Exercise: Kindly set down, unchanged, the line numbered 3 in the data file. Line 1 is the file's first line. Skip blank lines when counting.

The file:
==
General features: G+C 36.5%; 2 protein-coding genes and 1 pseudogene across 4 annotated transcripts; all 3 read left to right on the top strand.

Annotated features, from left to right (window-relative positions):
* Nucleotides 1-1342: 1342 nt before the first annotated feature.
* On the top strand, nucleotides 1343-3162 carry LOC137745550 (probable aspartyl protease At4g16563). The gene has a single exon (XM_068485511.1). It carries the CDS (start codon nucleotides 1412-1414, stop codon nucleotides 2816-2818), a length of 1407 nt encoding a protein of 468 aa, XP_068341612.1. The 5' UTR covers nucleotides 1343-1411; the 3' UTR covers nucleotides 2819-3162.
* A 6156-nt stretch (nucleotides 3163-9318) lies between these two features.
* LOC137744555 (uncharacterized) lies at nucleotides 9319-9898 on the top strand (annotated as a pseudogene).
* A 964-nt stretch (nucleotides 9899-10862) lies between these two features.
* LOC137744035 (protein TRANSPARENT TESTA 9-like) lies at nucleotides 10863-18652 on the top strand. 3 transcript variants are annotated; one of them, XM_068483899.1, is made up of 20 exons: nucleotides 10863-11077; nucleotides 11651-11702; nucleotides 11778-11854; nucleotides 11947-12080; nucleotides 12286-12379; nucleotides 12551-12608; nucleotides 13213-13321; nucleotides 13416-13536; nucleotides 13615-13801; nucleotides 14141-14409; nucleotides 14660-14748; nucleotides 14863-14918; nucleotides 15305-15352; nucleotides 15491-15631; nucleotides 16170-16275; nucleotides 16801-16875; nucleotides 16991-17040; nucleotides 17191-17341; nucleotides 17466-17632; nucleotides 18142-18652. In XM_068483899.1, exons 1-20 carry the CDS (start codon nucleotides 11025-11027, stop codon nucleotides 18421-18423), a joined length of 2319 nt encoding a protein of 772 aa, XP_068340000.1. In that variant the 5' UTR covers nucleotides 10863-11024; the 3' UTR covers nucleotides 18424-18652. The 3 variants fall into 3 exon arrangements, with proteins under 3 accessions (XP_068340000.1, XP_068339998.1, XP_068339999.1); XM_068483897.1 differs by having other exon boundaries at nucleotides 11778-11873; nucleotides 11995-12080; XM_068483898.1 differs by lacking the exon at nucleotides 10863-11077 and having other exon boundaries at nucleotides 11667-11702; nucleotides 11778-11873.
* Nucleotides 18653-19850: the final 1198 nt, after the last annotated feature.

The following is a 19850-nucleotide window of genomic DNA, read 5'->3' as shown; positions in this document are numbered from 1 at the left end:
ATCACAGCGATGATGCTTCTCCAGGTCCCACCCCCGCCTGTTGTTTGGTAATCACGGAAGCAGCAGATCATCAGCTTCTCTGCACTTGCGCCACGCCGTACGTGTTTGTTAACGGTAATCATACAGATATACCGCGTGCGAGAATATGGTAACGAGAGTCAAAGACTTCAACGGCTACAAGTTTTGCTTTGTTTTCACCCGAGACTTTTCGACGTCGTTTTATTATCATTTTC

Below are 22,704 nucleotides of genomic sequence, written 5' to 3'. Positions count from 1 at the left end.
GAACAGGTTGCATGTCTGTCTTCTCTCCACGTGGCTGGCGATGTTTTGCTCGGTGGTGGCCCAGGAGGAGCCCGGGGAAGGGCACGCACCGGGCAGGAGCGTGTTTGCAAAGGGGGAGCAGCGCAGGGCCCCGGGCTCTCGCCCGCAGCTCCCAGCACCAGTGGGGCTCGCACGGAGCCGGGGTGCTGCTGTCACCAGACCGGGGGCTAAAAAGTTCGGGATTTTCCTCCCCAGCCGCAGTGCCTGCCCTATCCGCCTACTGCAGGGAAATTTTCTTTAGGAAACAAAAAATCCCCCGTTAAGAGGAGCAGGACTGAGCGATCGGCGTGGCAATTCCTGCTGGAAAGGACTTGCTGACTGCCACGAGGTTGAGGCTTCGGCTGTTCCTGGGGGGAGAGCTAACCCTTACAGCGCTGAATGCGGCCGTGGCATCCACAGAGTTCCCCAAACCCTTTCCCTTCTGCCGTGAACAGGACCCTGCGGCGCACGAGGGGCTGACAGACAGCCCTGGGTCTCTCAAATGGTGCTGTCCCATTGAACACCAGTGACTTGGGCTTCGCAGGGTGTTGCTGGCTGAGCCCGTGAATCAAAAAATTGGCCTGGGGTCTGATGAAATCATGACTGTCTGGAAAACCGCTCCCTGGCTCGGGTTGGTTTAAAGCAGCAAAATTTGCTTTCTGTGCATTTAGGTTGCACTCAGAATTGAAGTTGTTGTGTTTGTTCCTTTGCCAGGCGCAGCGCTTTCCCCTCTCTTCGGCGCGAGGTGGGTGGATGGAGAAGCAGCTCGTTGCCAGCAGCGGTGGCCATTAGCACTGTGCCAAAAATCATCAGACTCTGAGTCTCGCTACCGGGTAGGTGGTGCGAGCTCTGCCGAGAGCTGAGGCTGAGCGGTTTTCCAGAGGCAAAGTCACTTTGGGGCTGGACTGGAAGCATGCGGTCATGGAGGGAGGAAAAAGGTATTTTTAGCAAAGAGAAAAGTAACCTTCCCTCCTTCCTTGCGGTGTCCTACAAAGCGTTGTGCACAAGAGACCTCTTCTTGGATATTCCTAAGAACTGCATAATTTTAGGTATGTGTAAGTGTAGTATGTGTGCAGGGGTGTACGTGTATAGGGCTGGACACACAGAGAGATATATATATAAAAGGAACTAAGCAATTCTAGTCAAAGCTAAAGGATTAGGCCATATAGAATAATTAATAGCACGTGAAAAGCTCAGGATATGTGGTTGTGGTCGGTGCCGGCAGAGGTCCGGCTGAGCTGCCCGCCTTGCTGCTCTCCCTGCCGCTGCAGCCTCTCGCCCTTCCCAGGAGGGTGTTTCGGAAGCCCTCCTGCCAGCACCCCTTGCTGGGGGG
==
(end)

* Nucleotides 1-1342: 1342 nt before the first annotated feature.